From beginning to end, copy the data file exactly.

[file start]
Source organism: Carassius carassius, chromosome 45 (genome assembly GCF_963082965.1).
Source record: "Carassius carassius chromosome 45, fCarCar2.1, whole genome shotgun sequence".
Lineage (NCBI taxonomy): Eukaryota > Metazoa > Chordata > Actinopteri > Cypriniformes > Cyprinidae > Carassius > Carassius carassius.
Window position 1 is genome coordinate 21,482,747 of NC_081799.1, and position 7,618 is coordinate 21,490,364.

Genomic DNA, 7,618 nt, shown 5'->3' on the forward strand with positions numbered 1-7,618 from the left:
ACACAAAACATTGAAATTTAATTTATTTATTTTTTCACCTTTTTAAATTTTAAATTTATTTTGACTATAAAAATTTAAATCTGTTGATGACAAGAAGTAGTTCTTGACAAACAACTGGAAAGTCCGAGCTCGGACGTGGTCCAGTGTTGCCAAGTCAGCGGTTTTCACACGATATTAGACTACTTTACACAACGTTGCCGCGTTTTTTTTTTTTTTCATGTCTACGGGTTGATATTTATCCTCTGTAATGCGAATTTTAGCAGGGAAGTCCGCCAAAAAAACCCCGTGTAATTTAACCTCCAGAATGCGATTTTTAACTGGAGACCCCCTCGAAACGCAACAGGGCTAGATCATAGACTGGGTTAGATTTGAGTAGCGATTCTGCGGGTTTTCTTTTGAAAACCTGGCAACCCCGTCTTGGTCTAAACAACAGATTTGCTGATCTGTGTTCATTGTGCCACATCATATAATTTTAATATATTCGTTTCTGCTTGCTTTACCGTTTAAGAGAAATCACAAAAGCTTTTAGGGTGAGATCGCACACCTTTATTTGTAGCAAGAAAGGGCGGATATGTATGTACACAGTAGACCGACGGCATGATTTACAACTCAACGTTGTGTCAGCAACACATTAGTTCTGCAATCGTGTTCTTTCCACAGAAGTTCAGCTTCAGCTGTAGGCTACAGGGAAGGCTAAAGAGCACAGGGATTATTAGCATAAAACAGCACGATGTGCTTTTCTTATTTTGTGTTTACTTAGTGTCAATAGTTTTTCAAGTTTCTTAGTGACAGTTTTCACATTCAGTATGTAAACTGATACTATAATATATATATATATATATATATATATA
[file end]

Source organism: Carassius carassius, chromosome 45 (genome assembly GCF_963082965.1).
Source record: "Carassius carassius chromosome 45, fCarCar2.1, whole genome shotgun sequence".
Lineage (NCBI taxonomy): Eukaryota > Metazoa > Chordata > Actinopteri > Cypriniformes > Cyprinidae > Carassius > Carassius carassius.
Window position 1 is genome coordinate 21,482,747 of NC_081799.1, and position 7,618 is coordinate 21,490,364.

Genomic DNA, 7,618 nt, shown 5'->3' on the forward strand with positions numbered 1-7,618 from the left:
ACACAAAACATTGAAATTTAATTTATTTATTTTTTCACCTTTTTAAATTTTAAATTTATTTTGACTATAAAAATTTAAATCTGTTGATGACAAGAAGTAGTTCTTGACAAACAACTGGAAAGTCCGAGCTCGGACGTGGTCCAGTGTTGCCAAGTCAGCGGTTTTCACACGATATTAGACTACTTTACACAACGTTGCCGCGTTTTTTTTTTTTTTCATGTCTACGGGTTGATATTTATCCTCTGTAATGCGAATTTTAGCAGGGAAGTCCGCCAAAAAAACCCCGTGTAATTTAACCTCCAGAATGCGATTTTTAACTGGAGACCCCCTCGAAACGCAACAGGGCTAGATCATAGACTGGGTTAGATTTGAGTAGCGATTCTGCGGGTTTTCTTTTGAAAACCTGGCAACCCCGTCTTGGTCTAAACAACAGATTTGCTGATCTGTGTTCATTGTGCCACATCATATAATTTTAATATATTCGTTTCTGCTTGCTTTACCGTTTAAGAGAAATCACAAAAGCTTTTAGGGTGAGATCGCACACCTTTATTTGTAGCAAGAAAGGGCGGATATGTATGTACACAGTAGACCGACGGCATGATTTACAACTCAACGTTGTGTCAGCAACACATTAGTTCTGCAATCGTGTTCTTTCCACAGAAGTTCAGCTTCAGCTGTAGGCTACAGGGAAGGCTAAAGAGCACAGGGATTATTAGCATAAAACAGCACGATGTGCTTTTCTTATTTTGTGTTTACTTAGTGTCAATAGTTTTTCAAGTTTCTTAGTGACAGTTTTCACATTCAGTATGTAAACTGATACTATAATATATATATATATATATATATATATA